St. Lucie County requested federal assistance with shore erosion and Congress directed the U.S. Army Corps of Engineers to conduct a coastal storm risk management study. Specific problems in the study area include storm damages due to erosion, inundation, and waves threatening infrastructure, natural habitat and recreational opportunities. Shoreline erosion currently threatens oceanfront infrastructure, including both public and private structures.
The ocean shoreline of St. Lucie County study area is approximately 7.4 miles long and broken out into 4 coastal reaches. This feasibility study will define federal interest and determine if a National Economic Development Plan can be formulated. The objective of the study is to determine the feasibility of stabilizing the beach within the county that is threatened by severe erosion, reduce damages to upland development and to increase the safety of both structures and citizens. Early indications are that the most southern reach, which is 3.4 miles long, has the greatest likelihood of supporting a federal project.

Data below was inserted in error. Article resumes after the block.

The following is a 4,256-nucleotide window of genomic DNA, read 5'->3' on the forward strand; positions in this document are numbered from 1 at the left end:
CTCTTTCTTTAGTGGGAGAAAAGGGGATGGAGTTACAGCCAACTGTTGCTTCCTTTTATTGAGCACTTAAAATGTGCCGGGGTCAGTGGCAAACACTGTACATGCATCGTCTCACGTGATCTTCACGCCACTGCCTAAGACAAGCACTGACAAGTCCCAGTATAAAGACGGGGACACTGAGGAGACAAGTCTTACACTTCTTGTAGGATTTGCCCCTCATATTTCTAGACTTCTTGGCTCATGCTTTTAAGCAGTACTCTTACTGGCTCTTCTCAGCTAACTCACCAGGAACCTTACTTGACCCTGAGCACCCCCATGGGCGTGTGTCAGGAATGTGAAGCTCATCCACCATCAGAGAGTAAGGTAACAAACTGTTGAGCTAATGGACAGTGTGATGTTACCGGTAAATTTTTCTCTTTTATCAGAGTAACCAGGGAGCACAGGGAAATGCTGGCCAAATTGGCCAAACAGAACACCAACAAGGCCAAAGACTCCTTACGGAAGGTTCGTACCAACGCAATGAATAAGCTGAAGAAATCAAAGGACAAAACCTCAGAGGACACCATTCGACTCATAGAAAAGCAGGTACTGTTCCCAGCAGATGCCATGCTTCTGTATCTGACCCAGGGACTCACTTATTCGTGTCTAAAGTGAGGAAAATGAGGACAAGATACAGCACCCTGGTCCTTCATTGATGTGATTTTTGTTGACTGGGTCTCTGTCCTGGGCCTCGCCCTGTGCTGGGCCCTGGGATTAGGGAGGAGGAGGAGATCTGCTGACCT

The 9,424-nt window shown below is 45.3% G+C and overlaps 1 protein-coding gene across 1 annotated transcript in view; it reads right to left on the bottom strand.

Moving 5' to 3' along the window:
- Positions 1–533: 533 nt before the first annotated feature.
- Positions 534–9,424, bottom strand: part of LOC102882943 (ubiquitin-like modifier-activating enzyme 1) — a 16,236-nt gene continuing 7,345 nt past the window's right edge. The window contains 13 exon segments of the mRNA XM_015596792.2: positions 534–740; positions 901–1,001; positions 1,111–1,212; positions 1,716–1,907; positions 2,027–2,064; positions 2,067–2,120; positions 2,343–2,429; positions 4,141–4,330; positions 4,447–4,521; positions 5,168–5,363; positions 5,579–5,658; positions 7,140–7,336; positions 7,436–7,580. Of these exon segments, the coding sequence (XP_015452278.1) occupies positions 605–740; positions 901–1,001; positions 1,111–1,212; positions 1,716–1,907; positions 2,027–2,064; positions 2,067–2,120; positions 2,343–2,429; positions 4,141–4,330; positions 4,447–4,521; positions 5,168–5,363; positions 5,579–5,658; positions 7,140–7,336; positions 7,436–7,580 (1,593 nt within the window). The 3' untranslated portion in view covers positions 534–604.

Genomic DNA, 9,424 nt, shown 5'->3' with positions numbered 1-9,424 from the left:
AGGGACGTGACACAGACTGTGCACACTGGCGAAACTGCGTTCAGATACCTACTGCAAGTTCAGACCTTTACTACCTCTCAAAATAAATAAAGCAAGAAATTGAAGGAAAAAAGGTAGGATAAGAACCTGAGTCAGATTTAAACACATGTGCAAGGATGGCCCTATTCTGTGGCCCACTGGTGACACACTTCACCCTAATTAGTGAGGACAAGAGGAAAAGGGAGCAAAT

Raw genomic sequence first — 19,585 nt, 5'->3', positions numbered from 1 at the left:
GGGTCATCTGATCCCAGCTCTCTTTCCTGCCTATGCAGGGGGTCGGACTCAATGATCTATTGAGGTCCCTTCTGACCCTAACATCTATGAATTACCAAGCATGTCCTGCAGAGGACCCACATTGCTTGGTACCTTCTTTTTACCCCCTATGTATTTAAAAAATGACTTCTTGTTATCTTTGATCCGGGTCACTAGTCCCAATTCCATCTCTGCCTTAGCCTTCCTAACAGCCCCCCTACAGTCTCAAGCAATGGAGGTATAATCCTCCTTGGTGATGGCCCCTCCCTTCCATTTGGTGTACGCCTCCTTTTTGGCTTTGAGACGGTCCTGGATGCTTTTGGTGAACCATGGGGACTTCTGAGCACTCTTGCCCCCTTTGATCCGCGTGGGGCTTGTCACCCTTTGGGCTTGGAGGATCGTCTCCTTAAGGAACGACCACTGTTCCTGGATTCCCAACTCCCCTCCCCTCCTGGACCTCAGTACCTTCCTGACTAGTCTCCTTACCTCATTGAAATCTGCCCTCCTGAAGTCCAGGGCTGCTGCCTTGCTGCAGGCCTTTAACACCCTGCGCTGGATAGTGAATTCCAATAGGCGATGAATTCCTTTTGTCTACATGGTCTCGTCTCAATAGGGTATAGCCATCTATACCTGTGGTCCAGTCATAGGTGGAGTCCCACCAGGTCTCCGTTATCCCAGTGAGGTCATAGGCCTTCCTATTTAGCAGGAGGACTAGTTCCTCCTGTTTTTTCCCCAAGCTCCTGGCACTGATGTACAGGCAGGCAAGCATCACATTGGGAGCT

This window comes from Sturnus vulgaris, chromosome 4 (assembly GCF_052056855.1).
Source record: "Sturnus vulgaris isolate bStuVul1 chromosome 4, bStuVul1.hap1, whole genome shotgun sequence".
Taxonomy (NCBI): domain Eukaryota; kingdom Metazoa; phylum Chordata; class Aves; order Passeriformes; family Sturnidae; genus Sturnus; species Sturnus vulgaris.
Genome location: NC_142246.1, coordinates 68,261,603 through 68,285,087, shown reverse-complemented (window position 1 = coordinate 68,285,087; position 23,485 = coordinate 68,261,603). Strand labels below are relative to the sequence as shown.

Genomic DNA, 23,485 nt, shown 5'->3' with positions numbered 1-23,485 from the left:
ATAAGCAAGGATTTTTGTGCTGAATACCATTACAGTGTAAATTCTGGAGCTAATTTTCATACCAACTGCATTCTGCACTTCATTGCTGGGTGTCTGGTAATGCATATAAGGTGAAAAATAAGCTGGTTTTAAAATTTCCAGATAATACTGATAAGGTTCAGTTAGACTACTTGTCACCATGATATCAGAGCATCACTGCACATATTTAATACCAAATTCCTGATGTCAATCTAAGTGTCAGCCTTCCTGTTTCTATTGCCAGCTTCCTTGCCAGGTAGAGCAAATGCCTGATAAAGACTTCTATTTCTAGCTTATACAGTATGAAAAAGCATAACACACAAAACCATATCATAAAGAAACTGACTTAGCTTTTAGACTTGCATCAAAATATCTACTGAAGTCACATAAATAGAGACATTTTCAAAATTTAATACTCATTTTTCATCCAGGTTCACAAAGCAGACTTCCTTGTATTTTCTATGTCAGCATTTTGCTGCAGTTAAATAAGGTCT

A study team led by the Corps of Engineers and consisting of federal, state and local agency officials assessed the feasibility of providing federal hurricane and storm damage reduction measures to portions of St. Lucie County’s shoreline. The study focused on the erosion problems and potential storm vulnerability of structures on the shoreline.